Architects are concerned with designing buildings that are ‘socially sustainable’. (They do not want to have one of their buildings demolished ten years after it was built.) But, what does social sustainability mean?
There are various ways of interpreting social sustainability. In some circles it is understood as what is in the interests of the community. In Designing for Social Sustainability, Saffron Woodall, writing about housing developments explains:
‘New developments need to be well planned to ensure that basic amenities and a robust social infrastructure are in place … However, many of the aspects cannot be planned in advance … Rather, master plans need to allow for a degree of ambiguity, uncertainty and openness to change, recognising that a new community will develop best if it is allowed to be dynamic and to evolve in ways that the planners cannot entirely predict’.
More space = space for growth.
Space is naturally being made available in public libraries. There has been a reduction in a number of books on the shelves and a reduction in the number of fixed desk-top computers which means that librarians have more space. What are they doing with it? They are handing this space over to their patrons. Librarians are doubling the number of chairs and desks for adults who may want to work in the library.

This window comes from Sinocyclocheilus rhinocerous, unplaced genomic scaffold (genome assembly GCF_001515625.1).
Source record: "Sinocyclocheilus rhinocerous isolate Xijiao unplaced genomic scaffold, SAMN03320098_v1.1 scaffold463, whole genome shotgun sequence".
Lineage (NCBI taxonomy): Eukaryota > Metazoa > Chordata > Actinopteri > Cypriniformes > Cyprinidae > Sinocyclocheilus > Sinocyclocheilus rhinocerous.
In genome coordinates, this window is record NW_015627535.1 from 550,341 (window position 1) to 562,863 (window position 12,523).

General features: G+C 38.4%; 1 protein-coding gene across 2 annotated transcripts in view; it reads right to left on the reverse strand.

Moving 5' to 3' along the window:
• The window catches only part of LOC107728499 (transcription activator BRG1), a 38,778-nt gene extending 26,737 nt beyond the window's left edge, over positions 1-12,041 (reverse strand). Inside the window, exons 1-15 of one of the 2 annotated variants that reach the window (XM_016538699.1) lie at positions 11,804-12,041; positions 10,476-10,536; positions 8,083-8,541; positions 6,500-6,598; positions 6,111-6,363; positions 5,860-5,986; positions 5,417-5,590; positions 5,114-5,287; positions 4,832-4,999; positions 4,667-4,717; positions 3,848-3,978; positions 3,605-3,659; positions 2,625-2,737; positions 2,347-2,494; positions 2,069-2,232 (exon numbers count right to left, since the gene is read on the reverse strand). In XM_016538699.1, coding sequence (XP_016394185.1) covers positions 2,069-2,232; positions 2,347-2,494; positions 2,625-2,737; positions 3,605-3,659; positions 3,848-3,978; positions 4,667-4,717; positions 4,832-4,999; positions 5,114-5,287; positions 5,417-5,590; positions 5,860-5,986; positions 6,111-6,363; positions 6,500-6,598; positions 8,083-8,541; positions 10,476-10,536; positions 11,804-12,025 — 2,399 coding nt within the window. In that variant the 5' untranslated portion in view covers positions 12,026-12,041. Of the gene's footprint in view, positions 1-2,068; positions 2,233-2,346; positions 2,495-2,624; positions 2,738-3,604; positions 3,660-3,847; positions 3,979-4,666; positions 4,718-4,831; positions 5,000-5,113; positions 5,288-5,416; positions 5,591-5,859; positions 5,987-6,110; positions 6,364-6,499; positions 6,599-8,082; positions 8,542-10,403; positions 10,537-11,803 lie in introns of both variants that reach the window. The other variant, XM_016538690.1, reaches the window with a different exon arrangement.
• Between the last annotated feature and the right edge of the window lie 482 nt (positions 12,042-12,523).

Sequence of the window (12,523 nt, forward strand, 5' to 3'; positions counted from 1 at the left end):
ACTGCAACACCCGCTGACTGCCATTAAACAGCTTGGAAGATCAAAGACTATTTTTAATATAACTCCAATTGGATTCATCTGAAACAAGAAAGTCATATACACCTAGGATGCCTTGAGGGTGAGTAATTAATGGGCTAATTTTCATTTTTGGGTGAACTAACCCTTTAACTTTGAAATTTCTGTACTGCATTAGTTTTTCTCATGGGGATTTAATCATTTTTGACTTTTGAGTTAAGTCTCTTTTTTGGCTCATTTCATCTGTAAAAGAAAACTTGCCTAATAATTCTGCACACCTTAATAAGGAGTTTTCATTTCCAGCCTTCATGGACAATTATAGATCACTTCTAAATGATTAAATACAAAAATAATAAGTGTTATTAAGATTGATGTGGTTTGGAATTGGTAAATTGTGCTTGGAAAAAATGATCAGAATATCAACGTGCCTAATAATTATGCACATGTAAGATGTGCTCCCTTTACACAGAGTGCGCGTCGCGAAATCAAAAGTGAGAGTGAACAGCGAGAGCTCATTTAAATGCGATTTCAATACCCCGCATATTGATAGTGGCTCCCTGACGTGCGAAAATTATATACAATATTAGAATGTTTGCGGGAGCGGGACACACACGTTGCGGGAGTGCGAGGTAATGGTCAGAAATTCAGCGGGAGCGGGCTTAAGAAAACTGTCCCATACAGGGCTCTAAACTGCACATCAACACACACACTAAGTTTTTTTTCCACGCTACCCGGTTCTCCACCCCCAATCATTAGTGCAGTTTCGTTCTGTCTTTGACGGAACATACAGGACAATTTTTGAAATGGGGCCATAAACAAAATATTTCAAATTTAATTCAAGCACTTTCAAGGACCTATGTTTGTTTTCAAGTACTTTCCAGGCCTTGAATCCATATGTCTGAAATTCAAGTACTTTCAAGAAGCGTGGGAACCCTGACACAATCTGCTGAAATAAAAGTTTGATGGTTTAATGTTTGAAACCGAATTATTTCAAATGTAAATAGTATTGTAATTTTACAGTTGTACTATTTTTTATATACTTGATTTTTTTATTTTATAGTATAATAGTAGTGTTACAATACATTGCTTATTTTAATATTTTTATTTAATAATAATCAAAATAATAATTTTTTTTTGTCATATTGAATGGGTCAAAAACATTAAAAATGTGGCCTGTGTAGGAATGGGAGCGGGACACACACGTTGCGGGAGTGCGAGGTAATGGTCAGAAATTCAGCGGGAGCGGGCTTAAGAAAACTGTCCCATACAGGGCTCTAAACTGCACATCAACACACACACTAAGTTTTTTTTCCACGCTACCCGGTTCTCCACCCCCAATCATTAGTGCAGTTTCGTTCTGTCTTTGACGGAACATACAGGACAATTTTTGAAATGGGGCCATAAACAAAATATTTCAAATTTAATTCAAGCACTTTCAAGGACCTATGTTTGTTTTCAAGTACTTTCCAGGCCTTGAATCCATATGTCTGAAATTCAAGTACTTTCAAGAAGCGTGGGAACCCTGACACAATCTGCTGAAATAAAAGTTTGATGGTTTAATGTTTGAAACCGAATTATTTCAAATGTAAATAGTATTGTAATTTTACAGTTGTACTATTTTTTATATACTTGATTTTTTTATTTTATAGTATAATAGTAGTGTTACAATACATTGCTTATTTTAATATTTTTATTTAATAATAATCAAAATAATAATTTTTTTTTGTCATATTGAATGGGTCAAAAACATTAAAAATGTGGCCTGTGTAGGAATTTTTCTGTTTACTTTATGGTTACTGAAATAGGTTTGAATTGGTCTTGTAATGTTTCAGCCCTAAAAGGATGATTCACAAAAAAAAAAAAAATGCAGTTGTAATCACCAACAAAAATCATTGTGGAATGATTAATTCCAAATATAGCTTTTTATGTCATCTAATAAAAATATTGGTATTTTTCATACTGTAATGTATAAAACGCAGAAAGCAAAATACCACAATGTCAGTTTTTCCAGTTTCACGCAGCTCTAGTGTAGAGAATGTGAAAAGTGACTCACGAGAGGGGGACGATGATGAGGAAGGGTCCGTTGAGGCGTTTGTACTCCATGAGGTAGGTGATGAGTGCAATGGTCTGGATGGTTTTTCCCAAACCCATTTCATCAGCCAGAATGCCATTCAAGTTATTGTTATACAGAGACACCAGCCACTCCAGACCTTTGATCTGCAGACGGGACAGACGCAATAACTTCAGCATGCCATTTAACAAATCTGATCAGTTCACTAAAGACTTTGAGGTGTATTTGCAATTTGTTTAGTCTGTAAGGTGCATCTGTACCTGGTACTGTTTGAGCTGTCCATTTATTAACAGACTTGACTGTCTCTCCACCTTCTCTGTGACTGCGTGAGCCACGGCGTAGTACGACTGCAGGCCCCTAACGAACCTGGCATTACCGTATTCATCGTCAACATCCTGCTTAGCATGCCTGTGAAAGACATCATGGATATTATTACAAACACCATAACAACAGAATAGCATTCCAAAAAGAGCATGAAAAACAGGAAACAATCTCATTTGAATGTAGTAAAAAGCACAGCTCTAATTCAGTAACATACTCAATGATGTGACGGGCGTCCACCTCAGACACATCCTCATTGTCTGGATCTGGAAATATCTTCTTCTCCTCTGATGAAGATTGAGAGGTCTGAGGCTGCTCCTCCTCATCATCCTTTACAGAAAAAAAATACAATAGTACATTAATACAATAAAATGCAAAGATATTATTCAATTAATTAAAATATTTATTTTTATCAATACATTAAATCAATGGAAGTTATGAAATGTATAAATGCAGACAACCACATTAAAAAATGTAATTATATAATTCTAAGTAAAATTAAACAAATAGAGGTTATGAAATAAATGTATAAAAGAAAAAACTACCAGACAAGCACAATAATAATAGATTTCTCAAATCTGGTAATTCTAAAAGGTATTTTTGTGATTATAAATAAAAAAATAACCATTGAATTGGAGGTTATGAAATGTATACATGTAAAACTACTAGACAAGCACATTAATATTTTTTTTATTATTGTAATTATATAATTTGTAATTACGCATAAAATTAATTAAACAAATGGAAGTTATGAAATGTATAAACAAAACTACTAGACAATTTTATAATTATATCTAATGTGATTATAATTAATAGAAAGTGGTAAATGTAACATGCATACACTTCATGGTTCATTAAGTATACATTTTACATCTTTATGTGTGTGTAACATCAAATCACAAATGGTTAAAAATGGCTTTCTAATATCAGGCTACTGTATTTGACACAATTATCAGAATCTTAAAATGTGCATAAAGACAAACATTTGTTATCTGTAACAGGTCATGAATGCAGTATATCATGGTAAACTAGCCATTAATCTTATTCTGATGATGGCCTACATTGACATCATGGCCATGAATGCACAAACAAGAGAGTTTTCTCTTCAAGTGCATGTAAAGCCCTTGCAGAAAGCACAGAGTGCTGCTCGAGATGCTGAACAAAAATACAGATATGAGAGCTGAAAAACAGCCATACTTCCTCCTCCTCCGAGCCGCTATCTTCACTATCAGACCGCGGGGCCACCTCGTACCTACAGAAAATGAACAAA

The librarians with whom I spoke anticipate that patrons will need more space over the coming years. So, librarians are requesting that this ‘spare’ space is included when architects design new public libraries, in anticipation of this growing demand for more space for their patrons.
In Calgary’s new central library, Snohetta and DIALOG have resolved this need for more space, not by including additional space, but by creating adaptable areas. As Ellen Humphry, Deputy CEO explained:
‘Even the behind the scenes workspace are designed in such a way that they can be transformed into public spaces if we wanted to move all the back of house activities out of the building. So, that was our expansion strategy, rather than build more space that wasn’t occupied we decided to design the behind the scenes workspace so they can be vacated’.
The carpet colour is the same back and front to indicate a seamless connection between the two. ‘It’s a visable manifestation of the idea we had’, explains Ellen. There are also no load baring walls in the back of house areas.
Librarians have no idea what services and spaces patrons will need in the future. It is by ensuring their space is adaptable, then, that they will remain socially sustainable.